Adaptive crawler which uses Reinforcement Learning methods
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Deep-Deep is a Scrapy-based crawler which uses Reinforcement Learning methods to learn which links to follow.
It is called Deep-Deep, but it doesn't use Deep Learning, and it is not only for Deep web. Weird.
In order to run the spider, you need some seed urls and a relevancy function that will provide reward value for each crawled page. There are some scripts in
./scriptswith common use-cases:
crawl-forms.pylearns to find password recovery forms (they are classified with Formasaurus). This is a good benchmark task, because the spider must learn to plan several steps ahead (they are often best reachable via login links).
crawl-keywords.pystarts a crawl where relevance function is determined by a keywords file (keywords starting with "-" are considered negative).
crawl-relevant.pystart a crawl where reward is given by a classifier that returns a score with
There is also an extraction spider
deepdeep.spiders.extraction.ExtractionSpiderthat learns to extract unique items from a single domain given an item extractor.
For keywords and relevancy crawlers, the following files will be created in the result folder:
items.jl.gz- depending on the value of the
export_cdrargument, either items in CDR format will be exported (default), or spider stats, including learning statistics (pass
meta.json- arguments of the spider
params.json- full spider parameters
Q-*.joblib- Q-model snapshots
queue-*.csv.gz- queue snapshots
events.out.tfevents.*- a log in TensorBoard_ format. Install TensorFlow_ to view it with
You can use deep-deep to just run adaptive crawls, updating link model and collecting crawled data at the same time. But in some cases it is more efficient to first train a link model with deep-deep, and then use this model in another crawler. Deep-deep uses a lot of memory to store page and link features, and more CPU to update the link model. So if the link model is general enough to freeze it, you can run a more efficient crawl. Or you might want to just use deep-deep link model in an existing project.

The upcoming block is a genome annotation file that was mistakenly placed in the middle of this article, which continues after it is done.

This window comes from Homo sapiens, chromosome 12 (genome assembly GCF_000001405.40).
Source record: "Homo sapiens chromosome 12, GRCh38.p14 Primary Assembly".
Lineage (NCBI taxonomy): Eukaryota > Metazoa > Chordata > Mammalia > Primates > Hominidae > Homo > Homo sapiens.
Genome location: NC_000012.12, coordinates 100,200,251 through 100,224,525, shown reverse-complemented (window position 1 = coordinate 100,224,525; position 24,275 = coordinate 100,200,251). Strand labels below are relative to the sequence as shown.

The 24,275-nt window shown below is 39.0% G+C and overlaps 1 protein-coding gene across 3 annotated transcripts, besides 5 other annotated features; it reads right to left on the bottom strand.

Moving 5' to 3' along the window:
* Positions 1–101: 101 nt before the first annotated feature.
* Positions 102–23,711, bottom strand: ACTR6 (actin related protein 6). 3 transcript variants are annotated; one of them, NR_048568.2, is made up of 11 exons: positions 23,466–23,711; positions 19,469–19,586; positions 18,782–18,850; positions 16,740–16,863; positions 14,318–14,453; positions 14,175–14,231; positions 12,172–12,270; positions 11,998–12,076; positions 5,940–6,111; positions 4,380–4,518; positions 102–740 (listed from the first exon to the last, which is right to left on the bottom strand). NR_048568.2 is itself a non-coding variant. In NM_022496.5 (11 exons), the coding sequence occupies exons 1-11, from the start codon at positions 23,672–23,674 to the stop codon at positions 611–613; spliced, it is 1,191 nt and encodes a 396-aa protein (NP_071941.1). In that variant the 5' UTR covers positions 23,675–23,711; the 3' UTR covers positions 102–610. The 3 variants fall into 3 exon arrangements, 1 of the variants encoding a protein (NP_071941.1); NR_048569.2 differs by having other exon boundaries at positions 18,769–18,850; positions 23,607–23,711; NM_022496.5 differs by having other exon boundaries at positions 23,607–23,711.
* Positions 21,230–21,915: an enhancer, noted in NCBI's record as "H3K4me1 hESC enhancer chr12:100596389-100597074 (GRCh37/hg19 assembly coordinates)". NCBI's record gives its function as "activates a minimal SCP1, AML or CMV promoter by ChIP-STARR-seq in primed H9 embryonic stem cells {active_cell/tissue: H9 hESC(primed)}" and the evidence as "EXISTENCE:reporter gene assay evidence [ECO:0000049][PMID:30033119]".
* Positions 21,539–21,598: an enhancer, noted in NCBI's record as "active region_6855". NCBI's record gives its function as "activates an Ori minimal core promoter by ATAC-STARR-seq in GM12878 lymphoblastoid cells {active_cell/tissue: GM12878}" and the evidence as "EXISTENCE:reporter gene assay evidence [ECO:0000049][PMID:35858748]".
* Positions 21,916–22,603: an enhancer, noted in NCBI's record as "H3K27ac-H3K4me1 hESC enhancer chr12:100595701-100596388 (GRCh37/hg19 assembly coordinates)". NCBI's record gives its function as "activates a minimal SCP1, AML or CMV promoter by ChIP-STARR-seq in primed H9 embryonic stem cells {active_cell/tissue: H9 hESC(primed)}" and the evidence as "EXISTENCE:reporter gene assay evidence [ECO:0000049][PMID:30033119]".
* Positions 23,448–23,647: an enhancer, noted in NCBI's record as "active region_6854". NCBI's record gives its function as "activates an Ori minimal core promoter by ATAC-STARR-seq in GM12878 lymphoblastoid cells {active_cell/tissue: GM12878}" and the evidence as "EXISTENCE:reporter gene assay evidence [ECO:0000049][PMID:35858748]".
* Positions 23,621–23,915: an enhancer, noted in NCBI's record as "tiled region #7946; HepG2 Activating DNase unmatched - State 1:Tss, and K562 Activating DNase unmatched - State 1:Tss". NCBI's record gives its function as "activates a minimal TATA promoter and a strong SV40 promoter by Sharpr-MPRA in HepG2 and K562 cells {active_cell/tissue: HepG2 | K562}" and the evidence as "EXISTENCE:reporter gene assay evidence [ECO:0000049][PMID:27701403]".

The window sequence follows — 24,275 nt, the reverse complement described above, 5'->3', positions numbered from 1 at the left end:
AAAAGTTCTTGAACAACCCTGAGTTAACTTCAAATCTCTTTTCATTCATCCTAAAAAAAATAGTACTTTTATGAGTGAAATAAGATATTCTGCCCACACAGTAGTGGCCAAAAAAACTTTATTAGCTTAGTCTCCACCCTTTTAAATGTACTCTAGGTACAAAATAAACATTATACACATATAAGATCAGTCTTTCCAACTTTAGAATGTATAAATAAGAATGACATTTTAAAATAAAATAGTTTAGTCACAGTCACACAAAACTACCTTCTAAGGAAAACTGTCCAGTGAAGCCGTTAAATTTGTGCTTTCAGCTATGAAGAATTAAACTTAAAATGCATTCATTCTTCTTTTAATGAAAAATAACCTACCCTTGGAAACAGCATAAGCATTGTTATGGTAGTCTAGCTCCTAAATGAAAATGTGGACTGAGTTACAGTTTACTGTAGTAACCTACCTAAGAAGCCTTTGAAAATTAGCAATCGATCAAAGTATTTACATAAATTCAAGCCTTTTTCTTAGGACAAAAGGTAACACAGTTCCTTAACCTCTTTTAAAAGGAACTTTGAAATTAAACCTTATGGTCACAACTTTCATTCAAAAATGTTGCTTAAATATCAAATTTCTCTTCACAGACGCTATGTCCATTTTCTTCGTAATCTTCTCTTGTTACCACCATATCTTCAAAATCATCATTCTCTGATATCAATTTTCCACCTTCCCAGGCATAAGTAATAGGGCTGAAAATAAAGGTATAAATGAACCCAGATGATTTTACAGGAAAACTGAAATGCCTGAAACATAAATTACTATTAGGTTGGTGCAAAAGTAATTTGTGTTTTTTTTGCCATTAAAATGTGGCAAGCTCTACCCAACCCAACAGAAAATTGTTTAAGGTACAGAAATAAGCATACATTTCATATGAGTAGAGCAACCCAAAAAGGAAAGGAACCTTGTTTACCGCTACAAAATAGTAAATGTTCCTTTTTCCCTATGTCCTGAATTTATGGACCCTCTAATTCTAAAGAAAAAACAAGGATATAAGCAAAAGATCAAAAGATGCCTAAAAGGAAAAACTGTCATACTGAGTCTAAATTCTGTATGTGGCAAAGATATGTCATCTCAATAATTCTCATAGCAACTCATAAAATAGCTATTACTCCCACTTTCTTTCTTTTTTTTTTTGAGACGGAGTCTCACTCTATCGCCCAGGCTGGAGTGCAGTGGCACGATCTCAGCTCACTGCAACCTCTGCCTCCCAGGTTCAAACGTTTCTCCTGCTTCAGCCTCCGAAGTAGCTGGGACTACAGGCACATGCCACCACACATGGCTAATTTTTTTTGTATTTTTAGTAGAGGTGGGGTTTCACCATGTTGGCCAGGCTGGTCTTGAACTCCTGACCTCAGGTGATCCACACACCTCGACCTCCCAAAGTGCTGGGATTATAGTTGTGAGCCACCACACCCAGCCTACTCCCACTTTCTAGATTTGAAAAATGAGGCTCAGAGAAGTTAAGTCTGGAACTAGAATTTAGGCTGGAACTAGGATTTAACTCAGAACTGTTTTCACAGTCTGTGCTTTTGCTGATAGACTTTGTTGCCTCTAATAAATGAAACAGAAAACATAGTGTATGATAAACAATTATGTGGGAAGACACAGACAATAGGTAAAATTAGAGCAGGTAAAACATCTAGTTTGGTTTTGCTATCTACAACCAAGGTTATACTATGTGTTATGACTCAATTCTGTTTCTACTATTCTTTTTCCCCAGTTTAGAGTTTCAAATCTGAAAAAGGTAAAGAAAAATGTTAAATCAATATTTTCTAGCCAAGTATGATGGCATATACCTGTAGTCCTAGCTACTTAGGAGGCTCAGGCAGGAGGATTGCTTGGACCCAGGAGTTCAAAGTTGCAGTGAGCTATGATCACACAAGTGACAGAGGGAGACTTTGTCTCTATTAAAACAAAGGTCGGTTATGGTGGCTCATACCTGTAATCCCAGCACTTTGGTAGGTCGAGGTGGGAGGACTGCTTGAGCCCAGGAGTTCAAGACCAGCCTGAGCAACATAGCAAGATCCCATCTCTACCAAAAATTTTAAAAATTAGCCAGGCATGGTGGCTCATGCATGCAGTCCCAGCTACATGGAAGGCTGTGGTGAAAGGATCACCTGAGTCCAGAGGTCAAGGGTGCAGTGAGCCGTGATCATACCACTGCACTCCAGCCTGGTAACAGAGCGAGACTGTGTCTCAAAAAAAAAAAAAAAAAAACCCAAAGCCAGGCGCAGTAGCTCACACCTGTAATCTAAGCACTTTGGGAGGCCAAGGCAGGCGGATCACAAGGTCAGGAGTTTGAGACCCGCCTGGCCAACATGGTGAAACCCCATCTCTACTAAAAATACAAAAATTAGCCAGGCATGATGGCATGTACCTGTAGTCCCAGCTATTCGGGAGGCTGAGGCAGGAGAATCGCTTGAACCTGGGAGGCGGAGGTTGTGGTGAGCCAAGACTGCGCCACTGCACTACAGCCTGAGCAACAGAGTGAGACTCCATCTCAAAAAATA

This is all possible with
deepdeep.predictor.LinkClassifier: just load it from
Q-*.joblibcheckpoint and use
.extract_urlsmethods to get a list of urls with scores. An example of using this classifier in a simple scrapy spider is given in
examples/standalone.py. Note that in order to use default scrapy queue, a float link score is converted to an integer priority value.
Note that in some rare cases the model might fail to generalize from the crawl it was trained on to the new crawl.
It's possible to explain model weights and predictions using eli5_ library. For that you'll need to crawl with model checkpointing enabled and storing items in CDR format. Crawled items are used in order to invert the hashing vectorizer features, and also for prediction explanation.
./scripts/explain-model.pycan save a model explanation to pickle, html, or print it in the terminal. But it is hard to analyze because character ngram features are used.
./scripts/explain-predictions.pywill produce an html file for each crawled page, where explanations for all link scores will be shown.
To run tests, execute the following command from the
It requires Python 3.5+, pytest,
.. eli5: http://eli5.readthedocs.io/ .. _pytest: http://pytest.org/latest/ .. _pytest-cov: https://pytest-cov.readthedocs.io/ .. _pytest-twisted: https://github.com/schmir/pytest-twisted .. _mypy: http://mypy-lang.org/ .. _TensorBoard: https://www.tensorflow.org/howtos/summariesandtensorboard/ .. _TensorFlow: https://www.tensorflow.org/
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